15th August 2013
Following the biggest overhaul in decades of the UK’s financial advice industry, the country has seen a rise in the amount of advisers offering their services to investors writes Philip Scott.
According to research from the City watchdog, the Financial Conduct Authority (FCA) there are now 32,690 retail investment advisers working in the UK, a rise of 1,558, or 6 per cent since the numbers were last collated in December 2012.
New Year’s Eve 2012 ushered in new regulations covering financial advice in the UK under the title of the Retail Distribution Review (RDR). The new legislation banned financial advisers from being paid commission by investment fund providers for recommending their products. the regulator contended that less scrupulous advisers were often tempted to sell funds from firms which paid them the most commission and that this cast a pall over all advisers.
Now investors have to pay upfront for advice, either via a percentage fee or an hourly rate, which averages circa £150. In addition, the new rules required retail investment advisers to attain a higher standard of qualification than the previous standard.
Following the introduction of the new rules, 97 per cent of advisers have the appropriate level of qualification, with the final three per cent recent entrants who are still studying within timescales permitted by the rules. This stands in contrast to 2010 when less than half of all advisers were qualified to today’s acceptable level.
Commenting on the higher numbers, Clive Adamson, director of supervision at the FCA, says: “Today’s figures show that those looking for financial advice still have plenty of options open to them. What’s more, by establishing standards across the industry we are helping to build confidence by reassuring consumers and raising the profile of the adviser profession.”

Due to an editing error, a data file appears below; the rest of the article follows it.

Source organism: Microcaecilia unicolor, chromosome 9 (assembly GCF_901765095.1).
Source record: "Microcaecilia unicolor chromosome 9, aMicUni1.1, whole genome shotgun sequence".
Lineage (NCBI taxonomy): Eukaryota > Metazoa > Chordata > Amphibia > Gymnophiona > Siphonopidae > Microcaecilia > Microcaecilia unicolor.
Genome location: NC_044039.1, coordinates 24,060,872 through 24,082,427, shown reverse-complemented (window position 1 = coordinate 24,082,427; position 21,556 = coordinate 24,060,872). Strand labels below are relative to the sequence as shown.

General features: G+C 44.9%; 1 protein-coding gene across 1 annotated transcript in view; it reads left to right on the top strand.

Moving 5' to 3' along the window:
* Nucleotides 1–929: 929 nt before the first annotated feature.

Notably a survey from consultancy group Deloitte, published in late 2012, concluded that RDR could leave up to 5.5m financially orphaned, as paying by the hour would not appeal and many financial advisers and high street banks de-prioritised a large portion of customers, and moved upmarket to more cash-rich clients to defend profit margins.
For those looking for financial advice, ensure you find an adviser who is truly independent, you can find one in your locality here and make sure you understand the costs and find out how qualified your adviser is.
Should you seek out financial advice?
Although there are a plethora of free websites offering investment advice, on some occasions, it may be worth seeking the help of a professional. And it’s worth remembering that many good advisers will give free or discounted first consultations. Such a meeting may provide you with a decent idea of how you can reach your financial goals. You may also wish to meet an adviser to discuss…
Thousands of Britons have pensions spread over a number of jobs collected throughout their career, as such it may be worth getting some advice to look at how to consolidate them. And if you are nearing retirement age, a good adviser should be able to help you arrange your finances and pension arrangements for when you leave work.
Despite HMRC’s tagline that ‘tax doesn’t have to be taxing’, unfortunately it usually is, even at the best of times. And and when it comes to inheritance tax (IHT) having a professional oversee your circumstances could save you and yours a lot of cash.
Find out more about financial advice at Unbiased.co.uk the Government’s Money Advice Service website or read Mindful Money’s guide on what you need to know and the questions you need to ask when it comes to getting advice.